Note: As described by the creator, Julie Goucher at Anglers Rest, “The Book of Me, Written by You” is an opportunity to remember, explore and rediscover things and memories of our own and perhaps those relatives you know in addition to sharing oral history. Ultimately, this is the creation of a legacy for the future.
Some people have heard stories about the day they were born, but not me. Maybe the fact that my parents separated and divorced by the time I was two has something to do with it.
What I did know is that I was born on October 13th, a Tuesday, at Ottumwa Hospital in Ottumwa, Iowa and that the doctor who delivered me was Dr. Perkins.
I talked to my dad on the phone this week and asked if he remembered anything about the day I was born. He has always had a fantastic memory and is quite a story teller, so I thought he would remember some details, even of this event that took place almost 60 years ago.
A covered bridge on the Skunk River in Keokuk County, Iowa. Destroyed in 2007. Wikimedia Commons, DELTA C.B.: 76’ 1869 BURR OVER N. SKUNK RIVER, Author: JERRYE & ROY KLOTZ MD;
What he seemed to remember most was the day before I was born. He and my mother went for a drive around a scenic area not too far from where they lived – along the North and South Skunk Rivers in Iowa. My parents lived in Mahaska County, near the towns of Fremont and Hedrick. The north and south tributaries of the Skunk River converge in Keokuk County, which borders Mahaska County to the east and I believe this is where they spent the day. He remembers this as a very enjoyable time, spent looking at the scenery and driving at a leisurely 15-20 miles per hour.
Dad remembered the exact time of my birth – 12:54 P.M.(!), but he seemed a bit foggy on when they actually went to the hospital. Dad remembers Dr. Perkins coming by the house and telling them to get ready and go on to the hospital. He would be there when they arrived. We decided Dr. Perkins must have come by first thing that morning. The closest hospital in the area was in Ottumwa, about 15 miles from their home.
He remembers them both being nervous, but especially my mother. This was at a time when mothers were usually sedated and fathers were sent to the waiting room, so I believe that is what happened at my birth. When I asked if everything went off without a hitch, he said, “Well, no. It wasn’t real easy. It took a while,” but he didn’t give me any further details. Dad said he was very concerned by the marks on my head – from the use of forceps – but that the marks soon went away.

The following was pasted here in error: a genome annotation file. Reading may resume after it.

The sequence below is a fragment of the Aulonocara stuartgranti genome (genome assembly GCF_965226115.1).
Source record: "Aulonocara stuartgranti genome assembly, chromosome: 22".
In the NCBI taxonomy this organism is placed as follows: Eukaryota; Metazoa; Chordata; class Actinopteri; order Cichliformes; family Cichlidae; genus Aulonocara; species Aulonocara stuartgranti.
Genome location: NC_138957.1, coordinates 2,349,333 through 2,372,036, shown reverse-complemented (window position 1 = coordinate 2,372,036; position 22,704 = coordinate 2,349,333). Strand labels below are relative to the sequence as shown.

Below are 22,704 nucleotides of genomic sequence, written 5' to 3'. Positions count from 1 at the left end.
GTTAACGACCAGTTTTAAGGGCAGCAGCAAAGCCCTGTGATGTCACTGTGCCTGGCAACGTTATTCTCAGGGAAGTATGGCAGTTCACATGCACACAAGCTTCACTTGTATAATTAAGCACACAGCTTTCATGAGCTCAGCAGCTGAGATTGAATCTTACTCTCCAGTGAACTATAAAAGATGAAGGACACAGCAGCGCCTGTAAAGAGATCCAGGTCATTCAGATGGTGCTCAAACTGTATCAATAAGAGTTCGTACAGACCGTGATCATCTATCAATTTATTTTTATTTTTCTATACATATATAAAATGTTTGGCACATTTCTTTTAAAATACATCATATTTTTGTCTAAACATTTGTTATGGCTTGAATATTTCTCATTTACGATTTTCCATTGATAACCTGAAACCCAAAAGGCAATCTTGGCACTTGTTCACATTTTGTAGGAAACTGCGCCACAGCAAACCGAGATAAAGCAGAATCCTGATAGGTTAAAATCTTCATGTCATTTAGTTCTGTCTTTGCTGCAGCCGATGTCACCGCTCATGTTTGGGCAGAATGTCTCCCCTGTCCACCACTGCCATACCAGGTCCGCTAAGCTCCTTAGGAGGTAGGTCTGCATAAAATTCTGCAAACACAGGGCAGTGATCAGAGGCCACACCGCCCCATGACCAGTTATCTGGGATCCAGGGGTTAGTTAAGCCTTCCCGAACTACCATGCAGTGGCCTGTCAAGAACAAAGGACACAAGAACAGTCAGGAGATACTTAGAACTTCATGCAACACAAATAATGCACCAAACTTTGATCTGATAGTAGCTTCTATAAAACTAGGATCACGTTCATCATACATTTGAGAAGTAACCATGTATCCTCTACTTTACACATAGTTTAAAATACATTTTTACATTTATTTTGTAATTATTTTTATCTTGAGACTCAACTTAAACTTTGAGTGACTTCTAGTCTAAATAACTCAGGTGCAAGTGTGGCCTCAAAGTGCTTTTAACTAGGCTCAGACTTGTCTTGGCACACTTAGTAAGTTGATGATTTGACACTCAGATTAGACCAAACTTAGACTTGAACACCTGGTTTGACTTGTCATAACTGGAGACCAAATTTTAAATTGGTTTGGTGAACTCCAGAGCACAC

After spending the day at the hospital with us, Dad left to go home for the night, but he didn’t feel like going home and needed something to settle his mind. The movie “Shane” was on at the theater, so he went to the movie before going home. He doesn’t remember if he fell asleep in a chair that night or if he went on to bed.
I was sure that I have my baby book around here somewhere, but I haven’t been able to find it. I did find some other documents from my birth, though.
The hospital gave my parents a certificate of my birth – not official, although at the time you could use it to verify a baby’s birth for a variety of purposes – as clearly stated on the bottom of the certificate. I don’t think it would do me much good today, though. Should I decide to run for President, I guess I’ll need to provide a government issued document to prove my birth.
The back of the certificate has my footprints and details my weight and length.
This statement shows that we spent two nights in the hospital, the charges totaled $67.73, and that I received oxygen while I was in the hospital. I wonder why?
And here is the front of my birth announcement.
Thanks to participating in The Book of Me, I was prompted to ask my father for more details about my birth and I am happy that I did. I belonged to a little family that didn’t exist for very long. It was good to hear the memory of a happy time for everyone involved.
If you are interested, I found this video from 1950 about what to expect when delivering a baby. It gives a little insight into the medical practices and mindset of the day.
If any family members around at the time I was born have other details, I’ll hope you’ll leave a comment or email me!